Cocktail Hour: In honor of Wes Craven, the Deadly Friend

This week's drink toasts one of Wes Craven's least successful, but still fun, flicks.

Last weekend, the horror world lost one of its heavyweights: director Wes Craven.

Craven gifted us with controversial early films such as Last House on the Left and The Hills Have Eyes that pushed the limits on bloodshed and brutality. Later in his career, he turned out clever, self-aware and lucrative mainstream horror such as Nightmare on Elm Street, The Serpent and the Rainbow and Scream.

Of course, Craven also made some less successful films during his career. For my money, one of the most enjoyable of that bunch is Deadly Friend, his 1986 riff on the Frankenstein tale.

Teen genius Paul (Matthew Laborteaux) moves into a new town, along with a robot of his creation named Bee Bee. While Bee Bee is an amazing engineering feat, his artificial intelligence has a dark (some might say psychotic) side. It doesn’t take Paul long to fall hard for Samantha (Kristy Swanson), the wholesome girl next door. Problem is Samantha’s the victim of an abusive father, and during an argument, dear old dad pushes her down the stairs.

Samantha lapses into a coma after the fall, and Paul implants Bee Bee’s AI components into the girl’s brain to bring her back. Like you do.

Of course, reanimated Samantha — now buffed with a robot’s strength and walking in a stiff and Karloff-like gait — also inherits Bee Bee’s dark side. To Paul’s horror, she begins killing off all the townsfolk who treated her badly.

Robot Samantha delivers the game-winning shot.

The movie’s primary flaw is that it can’t decide whether it wants to be a slightly dark sci-fi kid’s movie or a gory terror flick. Reportedly, that’s the result of a conflict between Craven, who wanted to make a lighter PG-rated film, and the studio, eager to capitalize on the recent success of Nightmare on Elm Street.

Despite the confusion, Craven’s wit and dark humor shine through. The gore — including the film’s money shot: a beheading by basketball — is too campy to take seriously, and the director drops in some clever nods to reward attentive viewers. Look for the scene where one of Samantha’s victims dies as her television plays The Bad Seed, a movie about a little girl with a taste for homicide.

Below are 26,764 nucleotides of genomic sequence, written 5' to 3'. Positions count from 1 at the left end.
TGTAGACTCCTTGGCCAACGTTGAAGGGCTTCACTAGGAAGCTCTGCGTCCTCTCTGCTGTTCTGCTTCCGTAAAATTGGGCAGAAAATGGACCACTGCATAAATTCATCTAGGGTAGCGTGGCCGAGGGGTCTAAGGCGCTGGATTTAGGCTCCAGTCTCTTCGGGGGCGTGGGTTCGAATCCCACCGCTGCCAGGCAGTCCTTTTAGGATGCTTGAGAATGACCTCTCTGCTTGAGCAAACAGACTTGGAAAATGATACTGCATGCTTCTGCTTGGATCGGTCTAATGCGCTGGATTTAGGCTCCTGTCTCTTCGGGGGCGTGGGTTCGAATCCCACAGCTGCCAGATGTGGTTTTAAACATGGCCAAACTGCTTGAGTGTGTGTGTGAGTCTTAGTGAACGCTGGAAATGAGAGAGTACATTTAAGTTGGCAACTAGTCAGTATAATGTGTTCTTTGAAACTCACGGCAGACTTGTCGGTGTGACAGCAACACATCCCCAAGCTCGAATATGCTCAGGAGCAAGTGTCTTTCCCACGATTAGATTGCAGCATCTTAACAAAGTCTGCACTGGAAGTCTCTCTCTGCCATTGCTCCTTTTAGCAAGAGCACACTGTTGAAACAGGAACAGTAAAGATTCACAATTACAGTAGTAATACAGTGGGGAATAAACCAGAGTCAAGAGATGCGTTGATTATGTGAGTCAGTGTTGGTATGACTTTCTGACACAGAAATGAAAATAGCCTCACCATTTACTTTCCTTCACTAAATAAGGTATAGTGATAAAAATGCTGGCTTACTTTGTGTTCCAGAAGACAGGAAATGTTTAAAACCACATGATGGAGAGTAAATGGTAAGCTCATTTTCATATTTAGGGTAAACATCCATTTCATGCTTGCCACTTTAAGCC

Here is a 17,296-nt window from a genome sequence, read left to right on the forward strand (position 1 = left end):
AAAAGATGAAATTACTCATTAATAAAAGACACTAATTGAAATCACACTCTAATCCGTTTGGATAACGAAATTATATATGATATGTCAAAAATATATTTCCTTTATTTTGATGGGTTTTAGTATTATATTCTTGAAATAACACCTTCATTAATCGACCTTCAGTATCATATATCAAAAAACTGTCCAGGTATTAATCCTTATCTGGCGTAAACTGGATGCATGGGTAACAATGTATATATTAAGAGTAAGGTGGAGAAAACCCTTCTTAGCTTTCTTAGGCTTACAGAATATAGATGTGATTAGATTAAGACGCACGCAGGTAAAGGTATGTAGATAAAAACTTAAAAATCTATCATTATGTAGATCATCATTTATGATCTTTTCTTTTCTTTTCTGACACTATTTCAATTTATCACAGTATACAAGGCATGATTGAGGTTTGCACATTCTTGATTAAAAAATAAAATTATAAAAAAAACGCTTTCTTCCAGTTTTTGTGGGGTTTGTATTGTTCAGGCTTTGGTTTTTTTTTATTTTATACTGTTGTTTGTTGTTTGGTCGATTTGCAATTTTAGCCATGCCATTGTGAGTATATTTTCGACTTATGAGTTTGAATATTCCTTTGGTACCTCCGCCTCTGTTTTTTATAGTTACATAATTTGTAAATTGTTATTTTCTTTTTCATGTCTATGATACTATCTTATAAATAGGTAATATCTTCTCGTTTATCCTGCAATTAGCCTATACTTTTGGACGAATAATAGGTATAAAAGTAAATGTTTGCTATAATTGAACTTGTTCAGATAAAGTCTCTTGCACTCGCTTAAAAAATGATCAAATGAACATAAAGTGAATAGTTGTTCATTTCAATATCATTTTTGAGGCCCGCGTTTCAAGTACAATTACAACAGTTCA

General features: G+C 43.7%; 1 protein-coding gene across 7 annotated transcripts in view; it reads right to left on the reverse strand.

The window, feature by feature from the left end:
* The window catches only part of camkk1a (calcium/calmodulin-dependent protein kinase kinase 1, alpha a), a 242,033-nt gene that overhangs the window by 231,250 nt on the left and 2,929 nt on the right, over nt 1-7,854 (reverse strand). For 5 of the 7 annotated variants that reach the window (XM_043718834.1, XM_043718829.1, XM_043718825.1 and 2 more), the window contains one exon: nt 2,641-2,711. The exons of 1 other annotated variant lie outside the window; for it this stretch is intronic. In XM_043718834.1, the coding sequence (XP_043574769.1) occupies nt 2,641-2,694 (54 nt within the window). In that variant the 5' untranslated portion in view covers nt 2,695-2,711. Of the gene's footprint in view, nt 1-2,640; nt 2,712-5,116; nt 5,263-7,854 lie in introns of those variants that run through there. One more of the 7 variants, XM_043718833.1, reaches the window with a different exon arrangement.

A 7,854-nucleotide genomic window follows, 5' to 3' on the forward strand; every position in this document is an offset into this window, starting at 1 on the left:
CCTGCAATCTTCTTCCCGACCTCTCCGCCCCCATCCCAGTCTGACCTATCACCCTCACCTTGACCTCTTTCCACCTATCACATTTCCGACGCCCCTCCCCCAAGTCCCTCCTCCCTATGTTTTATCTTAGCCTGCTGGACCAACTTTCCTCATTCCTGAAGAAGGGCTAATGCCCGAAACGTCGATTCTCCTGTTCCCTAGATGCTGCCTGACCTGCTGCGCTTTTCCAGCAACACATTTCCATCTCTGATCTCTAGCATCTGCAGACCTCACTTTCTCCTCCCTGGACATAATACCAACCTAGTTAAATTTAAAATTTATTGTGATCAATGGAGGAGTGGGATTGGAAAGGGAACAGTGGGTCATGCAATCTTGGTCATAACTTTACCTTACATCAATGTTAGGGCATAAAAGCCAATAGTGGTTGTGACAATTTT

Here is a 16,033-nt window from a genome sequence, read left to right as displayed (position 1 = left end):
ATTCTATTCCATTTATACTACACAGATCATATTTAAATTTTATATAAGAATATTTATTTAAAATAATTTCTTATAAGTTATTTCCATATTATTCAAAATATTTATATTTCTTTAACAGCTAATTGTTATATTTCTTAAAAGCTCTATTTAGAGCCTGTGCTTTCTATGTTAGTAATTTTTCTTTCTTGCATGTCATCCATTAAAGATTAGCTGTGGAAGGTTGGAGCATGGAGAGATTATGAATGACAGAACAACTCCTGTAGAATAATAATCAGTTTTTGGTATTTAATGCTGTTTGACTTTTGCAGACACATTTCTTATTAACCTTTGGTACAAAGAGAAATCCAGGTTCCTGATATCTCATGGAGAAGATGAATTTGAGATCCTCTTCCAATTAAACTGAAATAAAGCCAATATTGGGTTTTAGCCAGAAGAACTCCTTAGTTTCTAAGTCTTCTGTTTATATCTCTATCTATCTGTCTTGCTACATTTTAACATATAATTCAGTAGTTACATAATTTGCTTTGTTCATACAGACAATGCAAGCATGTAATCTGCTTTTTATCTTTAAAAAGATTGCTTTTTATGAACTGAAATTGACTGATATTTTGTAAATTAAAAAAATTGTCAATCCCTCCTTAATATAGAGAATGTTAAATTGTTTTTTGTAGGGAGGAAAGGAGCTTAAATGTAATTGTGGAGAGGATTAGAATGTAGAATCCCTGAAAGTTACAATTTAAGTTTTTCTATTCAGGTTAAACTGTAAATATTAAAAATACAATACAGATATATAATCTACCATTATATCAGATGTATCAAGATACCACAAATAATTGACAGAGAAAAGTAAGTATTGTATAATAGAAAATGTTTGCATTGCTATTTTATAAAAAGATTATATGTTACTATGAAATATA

Is Deadly Friend a Craven masterpiece? Not by a long shot, but it’s a fun, largely forgotten slice of ’80s horror that (mostly) works despite the changes the studio forced on its creator.

It’s also the inspiration for this week’s cocktail, the Deadly Friend.

This drink is a spin on the similarly named Old Pal, a classic cocktail of rye, dry vermouth and the bitter, deep red Italian digestif Campari. I substituted another bitter Italian aperitif, Cynar, which is less sweet and hits a different array of aromatic notes. Watching Deadly Friend may leave you wanting something that feels less like kid’s stuff, and this cocktail’s bitter, savory qualities definitely satisfy adult tastes.


1 oz. rye whiskey
1 oz. dry vermouth
1 oz. Cynar

Stir all three ingredients in an ice-filled glass until thoroughly chilled and pour into a cocktail or coupe glass. Optionally, serve garnished with a sliver of orange peel.


Cocktail Hour: The Scarlet Gospel

Today, I’m debuting a regular feature in which I’ll highlight a science fiction-, fantasy- or horror-themed cocktail and discuss its inspiration. Today’s drink is an appropriately hued gin concoction themed around the recent release of Clive Barker’s The Scarlet Gospels.

Barker’s first adult horror novel since 2001, The Scarlet Gospels is essentially a hard-boiled version of Paradise Lost. It matches Harry D’Amour, the private-eye demon hunter who first appeared in “The Last Illusion,” against Pinhead, the lead Cenobite from “The Hellbound Heart,” the novella that launched the “Hellraiser” franchise.

Those expecting the kind of skin-crawling horror Barker executed so well in “The Hellbound Heart” and his groundbreaking Books of Blood will likely be disappointed. Sure, there’s plenty of trademark viscera and lush language. One expects that as the characters trek through through Hell in search of Lucifer, who’s pulled a Howard Hughes-style disappearing act. But missing is the sense of creeping dread that made “The Hellbound Heart” such a compelling read in the first place.

That said, The Scarlet Gospels still succeeds as dark fantasy. Barker’s prose is vivid, even if stripped down compared to his earlier work. The opening scene, in which Pinhead dispatches the last of the world’s great magicians, is alone worth the price of admission. During the course of the novel, Barker does a superb job at making us care about both the dedicated and loyal Harry and the immortal and world-weary Pinhead, even as the demon exacts cruelty after cruelty.

The book’s namesake cocktail combines gin with Cynar, a bitter Italian aperitif made from artichokes. Beyond its color, I chose Cynar because we learn during the course of The Scarlet Gospels that Pinhead isn’t only a ruthless sadist but a rather bitter fellow. Among his many grievances: the hardware store-inspired nickname with which he’s been saddled. The cocktail’s use of blood orange, aside from deepening its red color, provides sweet and sour citrus notes as a foil for the Cynar’s bitterness.


The Scarlet Gospel

1 oz. gin
1 oz. Cynar
3/4 oz. fresh-squeezed blood orange juice
1/2 oz. simple syrup

Shake the ingredients over ice in a cocktail shaker and drain into a coupe glass. Serve ice cold.